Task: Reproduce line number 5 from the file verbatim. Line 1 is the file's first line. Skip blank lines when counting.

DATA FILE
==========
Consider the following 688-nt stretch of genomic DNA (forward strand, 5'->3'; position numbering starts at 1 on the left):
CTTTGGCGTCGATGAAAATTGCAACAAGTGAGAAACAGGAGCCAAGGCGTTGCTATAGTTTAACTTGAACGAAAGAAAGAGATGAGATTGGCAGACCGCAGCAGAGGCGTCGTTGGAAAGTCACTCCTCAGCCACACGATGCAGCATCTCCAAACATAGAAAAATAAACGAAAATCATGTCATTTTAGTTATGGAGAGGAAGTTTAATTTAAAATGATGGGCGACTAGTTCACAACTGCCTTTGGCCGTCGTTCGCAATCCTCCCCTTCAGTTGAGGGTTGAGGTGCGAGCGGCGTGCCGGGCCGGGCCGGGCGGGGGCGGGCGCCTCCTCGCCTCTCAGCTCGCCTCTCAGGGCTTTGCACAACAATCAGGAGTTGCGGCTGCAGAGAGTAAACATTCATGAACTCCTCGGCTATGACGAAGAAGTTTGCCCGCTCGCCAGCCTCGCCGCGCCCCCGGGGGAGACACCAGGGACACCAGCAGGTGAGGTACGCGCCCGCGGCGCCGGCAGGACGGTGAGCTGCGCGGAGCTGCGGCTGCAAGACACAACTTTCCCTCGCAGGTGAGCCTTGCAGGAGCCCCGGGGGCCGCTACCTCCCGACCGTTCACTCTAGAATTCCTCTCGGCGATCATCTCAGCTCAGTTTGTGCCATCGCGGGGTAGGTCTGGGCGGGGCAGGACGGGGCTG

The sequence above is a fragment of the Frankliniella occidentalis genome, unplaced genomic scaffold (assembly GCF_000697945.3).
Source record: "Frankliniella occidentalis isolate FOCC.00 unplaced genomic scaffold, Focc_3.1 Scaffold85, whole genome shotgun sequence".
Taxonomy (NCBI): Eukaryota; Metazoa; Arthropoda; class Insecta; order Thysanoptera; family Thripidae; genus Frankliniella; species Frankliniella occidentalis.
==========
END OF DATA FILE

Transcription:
Taxonomy (NCBI): Eukaryota; Metazoa; Arthropoda; class Insecta; order Thysanoptera; family Thripidae; genus Frankliniella; species Frankliniella occidentalis.